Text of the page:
Soon, the matter was an open secret. Everyone in the Colombian government, the foreign ministry, intelligence, and presidency, knew about it. Although implicit, the intention was that this information should leak, everyone should know about it, and there would be a conclusion. Gradually, it became a scandal that was unsustainable. The Government of Juan Guaido was obliged to act.
Rossana Barrera and Kevin Rojas were removed from office although, between conversations, Caracas displayed an uncompromising defense of the two. There were threats and attempts to divert responsibility to the embassy of Calderon Berti.
Finally, succumbing to the pressures of Caracas, Barrera attended a meeting with the members of the embassy on 27th May. The objective was to audit the expenses in Cucuta. One man, representative Luis Florido, accompanied her to defend her, according to a friend of one of those present at the meeting.
The folder she delivered was small — very few pages for all the scandalous information handled by Colombian intelligence. Eventually, Barrera was able to provide a rather crude defense of the 100,000 USD that she had spent during her stay in Cucuta. Several of her explanations did not correspond with reality. The figures are formidable, but an intelligence member told me that they fall short.
When I asked the Venezuelan embassy if the meeting had taken place, they confirmed it. However, they did not want to give me any information about those who had participated in the meeting in Bogota.
The Colombian government is upset. Very upset. This incident, along with the mistakes made on 23rd February, and the fact that the Guaido administration never notified Colombia of the Scandinavian dialogues have led them to wonder what concept Venezuelans have of an “ally.”
Additionally, although Lopez and Guaido were informed of the corruption of their envoys in Cucuta more than thirty days ago, they have not yet responded.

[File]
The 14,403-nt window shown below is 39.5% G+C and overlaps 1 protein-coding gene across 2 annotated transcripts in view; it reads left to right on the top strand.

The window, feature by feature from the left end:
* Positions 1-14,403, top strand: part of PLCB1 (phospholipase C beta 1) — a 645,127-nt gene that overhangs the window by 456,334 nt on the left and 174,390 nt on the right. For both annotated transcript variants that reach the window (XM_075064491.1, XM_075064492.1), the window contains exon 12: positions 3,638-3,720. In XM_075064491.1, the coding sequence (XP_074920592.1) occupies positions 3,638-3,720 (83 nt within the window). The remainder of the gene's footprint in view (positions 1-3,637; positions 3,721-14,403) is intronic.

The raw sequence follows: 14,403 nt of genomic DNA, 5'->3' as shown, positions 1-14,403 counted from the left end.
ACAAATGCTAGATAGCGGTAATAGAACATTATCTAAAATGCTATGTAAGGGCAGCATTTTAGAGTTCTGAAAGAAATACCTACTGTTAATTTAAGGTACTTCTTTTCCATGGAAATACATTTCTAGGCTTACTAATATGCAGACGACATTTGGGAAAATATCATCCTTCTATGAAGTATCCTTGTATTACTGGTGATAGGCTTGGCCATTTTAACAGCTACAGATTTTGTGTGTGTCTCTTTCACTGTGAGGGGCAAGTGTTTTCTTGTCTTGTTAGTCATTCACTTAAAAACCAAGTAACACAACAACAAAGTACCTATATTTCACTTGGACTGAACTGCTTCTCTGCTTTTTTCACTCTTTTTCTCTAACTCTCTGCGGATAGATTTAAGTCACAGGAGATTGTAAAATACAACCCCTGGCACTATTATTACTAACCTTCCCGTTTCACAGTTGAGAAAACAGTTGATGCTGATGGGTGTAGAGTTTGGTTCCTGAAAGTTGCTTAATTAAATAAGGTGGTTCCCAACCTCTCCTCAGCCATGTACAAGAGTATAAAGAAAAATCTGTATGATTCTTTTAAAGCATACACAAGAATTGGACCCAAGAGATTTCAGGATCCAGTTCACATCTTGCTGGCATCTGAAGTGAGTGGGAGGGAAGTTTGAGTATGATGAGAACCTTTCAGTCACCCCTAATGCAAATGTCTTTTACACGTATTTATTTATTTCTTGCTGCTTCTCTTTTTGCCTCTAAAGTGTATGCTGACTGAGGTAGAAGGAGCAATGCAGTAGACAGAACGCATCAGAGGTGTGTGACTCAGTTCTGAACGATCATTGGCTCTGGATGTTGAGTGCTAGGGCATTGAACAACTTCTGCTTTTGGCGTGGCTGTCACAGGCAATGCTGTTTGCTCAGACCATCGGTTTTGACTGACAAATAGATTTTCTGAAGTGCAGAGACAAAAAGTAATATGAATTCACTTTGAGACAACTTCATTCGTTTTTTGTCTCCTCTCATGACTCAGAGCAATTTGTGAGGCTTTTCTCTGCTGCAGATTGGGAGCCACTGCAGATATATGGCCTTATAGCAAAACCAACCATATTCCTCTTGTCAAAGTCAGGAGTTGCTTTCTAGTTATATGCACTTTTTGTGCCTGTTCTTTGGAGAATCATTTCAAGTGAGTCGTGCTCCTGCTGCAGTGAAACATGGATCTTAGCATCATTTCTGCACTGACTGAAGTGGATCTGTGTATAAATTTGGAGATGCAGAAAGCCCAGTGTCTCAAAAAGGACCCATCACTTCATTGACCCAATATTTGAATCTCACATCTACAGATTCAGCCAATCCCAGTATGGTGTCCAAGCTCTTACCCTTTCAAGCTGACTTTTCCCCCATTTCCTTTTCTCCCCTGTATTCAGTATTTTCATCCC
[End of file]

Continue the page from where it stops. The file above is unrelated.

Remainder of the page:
Besides being responsible for matters related to the military dissidents, Rosanna Barrera and Kevin Rojas were also responsible for handling tons of humanitarian aid that several countries had donated and is stored in Cucuta. A key name here is Miguel Sabal. The government of Juan Guaido appointed him to handle everything regarding USAID.
Three sources, who requested anonymity because of the delicate nature of this topic, confirmed to me that at least 60% of all the medicines that the allies of Guaido’s government had donated were damaged. They showed me photos without sharing them with me.
The food is rotten, one told me, “everything President Piñera sent is no longer useful. It’s there. They don’t know what to do with it such that there won’t be a scandal. They’ll burn it, I imagine.”
They’ll burn it. The fire, the embers. Everyone burns at stake because of the system. The poor and the poorest.
It is the system. It has attracted members of Juan Guaido’s government.
It’s not the regime. It’s the wretched system.
I attach below documents, information, and evidence supporting the article. There is much more information, photos, and documents that the PanAm Post reserves for the time being.
The above: invoices from the Cinera, a hotel that should have been paid by UNHCR.
The above: invoice from Hampton, a hotel that was due to be paid by UNHCR.
The above: invoices from the Hotel Vasconia, of different days, with the receipt number in a sequence.
The above: April expenses of more than 30,000 USD.
The above: Reports to Caracas with unpaid bills. They include accounts of the Hotel Villa Antigua, to be paid by UNHCR; and report an amount of more than 34,000 USD. They also project expenses of more than 15,000 USD and include Hotel Villa Antigua.
The above: Reports of expenses sent Caracas of more than 47,000 USD. They include the following expenses: the hotels Cinera, Cinema Cucuta, Hampton, Sterling, and Zaraya, which was divided between the Colombian Government and UNHCR.
The above: Conversation between Roberto Marrero, the right-hand man of Juan Guaido, and Rossana Barrera. Exchange of emails between Barrera, Kevin Rojas, and Ivan Barrera Nuñez, mentioned in Whatsapp conversation.